May 18, 2009 | Commentary on National Security and Defense
It's one doozy of a case of "he said, she said."
House Speaker Nancy Pelosi, a senior Democrat, and the White House-appointed CIA director, Leon Panetta, are having a tiff about "who told whom what when" regarding the interrogation of al Qaeda terrorists.
Pelosi is claiming the CIA misled Congress about the use of waterboarding against al Qaeda operatives when it briefed the House Intelligence Committee back in the War on Terror's early days.
The CIA -- and a host of others -- are saying that it ain't so and that the speaker and the Congress were advised of the use of enhanced interrogation techniques against senior al Qaeda terrorists as far back as 2002.
Panetta yesterday said that CIA briefers dealt with lawmakers honestly but that ultimately it would be up to members of Congress to make their own judgments about what transpired.
President Obama, the ostensible leader of the Democratic Party, has said nothing about the matter so far, but he surely can't be pleased about the rancor within his senior ranks.
Fact is, we'll probably never really know what happened in those CIA briefings to Capitol Hill, because the records of the meetings are likely based on notes scribbled by the staff in attendance.
But the reality is that this brouhaha is more about politics than about our national security -- and that's a shame.
The effort by those on the Left to reach back and possibly punish those who were involved in keeping this country safe in the aftermath of the 9/11 attacks is just downright wrongheaded -- and will only hurt our national security.
For instance, the last thing Panetta needs is to be distracted by a battle royal with the speaker of the House. He has a real job to do in advising the president daily on the threats this country faces.
We need the CIA focused on the wars in Afghanistan and Iraq, catching Osama bin Laden and monitoring Iranian and North Korean nuclear and missile programs, to name just a few extremely pressing problems, not wasting time on what happened years ago in a congressional briefing room.
This incident must also be having a chilling effect on the morale at CIA headquarters in Langley and in the field, where there are probably worries that a witch hunt reminiscent of the late 1970s might be in the offing.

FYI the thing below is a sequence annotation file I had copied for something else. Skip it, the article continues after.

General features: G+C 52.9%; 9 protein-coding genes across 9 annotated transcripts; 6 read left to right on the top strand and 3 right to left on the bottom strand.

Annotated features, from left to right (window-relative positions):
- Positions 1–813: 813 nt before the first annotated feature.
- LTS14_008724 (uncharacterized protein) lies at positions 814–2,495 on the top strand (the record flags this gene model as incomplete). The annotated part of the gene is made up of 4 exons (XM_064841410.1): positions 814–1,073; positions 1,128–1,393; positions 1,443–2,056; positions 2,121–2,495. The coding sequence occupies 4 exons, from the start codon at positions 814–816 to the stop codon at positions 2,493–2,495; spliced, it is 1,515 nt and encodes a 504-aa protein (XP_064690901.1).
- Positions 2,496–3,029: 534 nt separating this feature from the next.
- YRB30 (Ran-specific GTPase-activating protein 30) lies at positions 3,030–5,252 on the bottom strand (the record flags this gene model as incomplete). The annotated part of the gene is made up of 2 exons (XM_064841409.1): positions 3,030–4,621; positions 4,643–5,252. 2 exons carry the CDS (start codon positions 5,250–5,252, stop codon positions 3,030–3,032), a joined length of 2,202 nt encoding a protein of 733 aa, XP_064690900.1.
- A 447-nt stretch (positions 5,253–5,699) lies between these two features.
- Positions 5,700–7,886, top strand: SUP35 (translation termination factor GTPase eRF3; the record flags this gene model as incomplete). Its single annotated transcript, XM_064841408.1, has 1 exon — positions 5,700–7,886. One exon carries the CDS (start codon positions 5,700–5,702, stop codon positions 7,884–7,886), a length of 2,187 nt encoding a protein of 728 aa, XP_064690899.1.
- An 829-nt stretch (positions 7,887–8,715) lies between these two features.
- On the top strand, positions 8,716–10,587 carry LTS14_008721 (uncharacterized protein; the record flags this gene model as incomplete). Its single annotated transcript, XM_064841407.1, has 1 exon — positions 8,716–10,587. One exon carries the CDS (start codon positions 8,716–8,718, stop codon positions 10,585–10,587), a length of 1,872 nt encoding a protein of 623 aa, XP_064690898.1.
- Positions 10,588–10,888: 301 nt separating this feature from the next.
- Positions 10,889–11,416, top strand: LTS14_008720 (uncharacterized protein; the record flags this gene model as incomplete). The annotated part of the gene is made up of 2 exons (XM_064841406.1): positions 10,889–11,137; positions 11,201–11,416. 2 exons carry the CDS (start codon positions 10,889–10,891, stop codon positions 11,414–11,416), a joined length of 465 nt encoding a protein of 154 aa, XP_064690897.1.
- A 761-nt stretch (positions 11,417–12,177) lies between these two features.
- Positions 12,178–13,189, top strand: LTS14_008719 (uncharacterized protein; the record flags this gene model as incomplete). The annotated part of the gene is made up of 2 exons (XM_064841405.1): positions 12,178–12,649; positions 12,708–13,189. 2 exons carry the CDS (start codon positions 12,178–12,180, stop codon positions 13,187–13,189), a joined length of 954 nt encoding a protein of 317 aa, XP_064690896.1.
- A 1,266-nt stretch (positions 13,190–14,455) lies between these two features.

During his recent visit to the agency, Obama said that while he thought the CIA had made mistakes in executing the War on Terror, his desire was to move away from the past.
That sentiment was greeted positively by CIA employees, many of whom have been rattled about the possibility of retribution or prosecution under an Obama administration.
But the mixed signals now coming from liberals in Congress, including talk of a "truth commission," is leading those who go in harm's way to protect the US to question whether we are moving on -- or if it's time to seek legal counsel.
Panetta was right to dig in his heels and defend the CIA from becoming enmeshed with those interested in resurrecting the past for pure political purposes.
The CIA director reportedly also told his employees to ignore the political white noise swirling around them and to focus on the job at hand -- and rightfully so. But it'll be hard for them to do that. Unfortunately, the Obama White House has been yanking the chain of the national-security establishment pretty hard lately, from the on-off release of detainee-abuse photos to the less-than-full release of interrogation memos.
This isn't helpful -- or right.
Our national security is earned one tough day at a time by brave, well-intentioned Americans. We can't allow some on the Left to kick around their efforts like a political football, distracting them from the important tasks at hand.
If we do, there is sure to be a price to be paid.
Peter Brookes is senior fellow for National Security Affairs in the Davis Institute at The Heritage Foundation.
First appeared in the New York Post